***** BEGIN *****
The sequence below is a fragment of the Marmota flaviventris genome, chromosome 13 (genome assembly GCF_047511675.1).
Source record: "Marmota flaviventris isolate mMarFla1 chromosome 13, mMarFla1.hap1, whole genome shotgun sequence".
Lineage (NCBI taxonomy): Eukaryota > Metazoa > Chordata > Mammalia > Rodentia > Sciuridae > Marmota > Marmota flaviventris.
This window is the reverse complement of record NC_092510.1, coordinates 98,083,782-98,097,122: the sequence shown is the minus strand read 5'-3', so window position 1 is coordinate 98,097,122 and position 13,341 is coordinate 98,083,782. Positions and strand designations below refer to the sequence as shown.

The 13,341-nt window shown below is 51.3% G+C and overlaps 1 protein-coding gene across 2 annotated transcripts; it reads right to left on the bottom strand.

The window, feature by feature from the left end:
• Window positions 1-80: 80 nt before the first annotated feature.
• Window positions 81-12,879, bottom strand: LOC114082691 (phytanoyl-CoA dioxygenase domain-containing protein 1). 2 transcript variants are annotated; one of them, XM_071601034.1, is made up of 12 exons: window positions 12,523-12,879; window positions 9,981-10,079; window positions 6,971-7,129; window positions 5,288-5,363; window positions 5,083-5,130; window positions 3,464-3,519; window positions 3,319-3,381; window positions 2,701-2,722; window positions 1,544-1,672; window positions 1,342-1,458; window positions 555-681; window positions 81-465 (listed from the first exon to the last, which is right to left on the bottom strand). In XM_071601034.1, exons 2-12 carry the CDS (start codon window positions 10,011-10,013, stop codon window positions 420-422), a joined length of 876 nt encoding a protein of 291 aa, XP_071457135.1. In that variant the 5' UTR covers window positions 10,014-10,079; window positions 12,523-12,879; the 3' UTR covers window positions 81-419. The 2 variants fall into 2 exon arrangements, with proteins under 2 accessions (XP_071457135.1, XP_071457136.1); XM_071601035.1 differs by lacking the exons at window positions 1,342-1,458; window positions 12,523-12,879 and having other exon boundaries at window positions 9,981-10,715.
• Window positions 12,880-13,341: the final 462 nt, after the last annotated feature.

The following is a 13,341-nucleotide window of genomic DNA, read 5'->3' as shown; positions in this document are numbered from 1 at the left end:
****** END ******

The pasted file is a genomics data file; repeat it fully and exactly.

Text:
The sequence below is a fragment of the Marmota flaviventris genome, chromosome 13 (genome assembly GCF_047511675.1).
Source record: "Marmota flaviventris isolate mMarFla1 chromosome 13, mMarFla1.hap1, whole genome shotgun sequence".
Lineage (NCBI taxonomy): Eukaryota > Metazoa > Chordata > Mammalia > Rodentia > Sciuridae > Marmota > Marmota flaviventris.
This window is the reverse complement of record NC_092510.1, coordinates 98,083,782-98,097,122: the sequence shown is the minus strand read 5'-3', so window position 1 is coordinate 98,097,122 and position 13,341 is coordinate 98,083,782. Positions and strand designations below refer to the sequence as shown.

The 13,341-nt window shown below is 51.3% G+C and overlaps 1 protein-coding gene across 2 annotated transcripts; it reads right to left on the bottom strand.

The window, feature by feature from the left end:
• Window positions 1-80: 80 nt before the first annotated feature.
• Window positions 81-12,879, bottom strand: LOC114082691 (phytanoyl-CoA dioxygenase domain-containing protein 1). 2 transcript variants are annotated; one of them, XM_071601034.1, is made up of 12 exons: window positions 12,523-12,879; window positions 9,981-10,079; window positions 6,971-7,129; window positions 5,288-5,363; window positions 5,083-5,130; window positions 3,464-3,519; window positions 3,319-3,381; window positions 2,701-2,722; window positions 1,544-1,672; window positions 1,342-1,458; window positions 555-681; window positions 81-465 (listed from the first exon to the last, which is right to left on the bottom strand). In XM_071601034.1, exons 2-12 carry the CDS (start codon window positions 10,011-10,013, stop codon window positions 420-422), a joined length of 876 nt encoding a protein of 291 aa, XP_071457135.1. In that variant the 5' UTR covers window positions 10,014-10,079; window positions 12,523-12,879; the 3' UTR covers window positions 81-419. The 2 variants fall into 2 exon arrangements, with proteins under 2 accessions (XP_071457135.1, XP_071457136.1); XM_071601035.1 differs by lacking the exons at window positions 1,342-1,458; window positions 12,523-12,879 and having other exon boundaries at window positions 9,981-10,715.
• Window positions 12,880-13,341: the final 462 nt, after the last annotated feature.

The following is a 13,341-nucleotide window of genomic DNA, read 5'->3' as shown; positions in this document are numbered from 1 at the left end: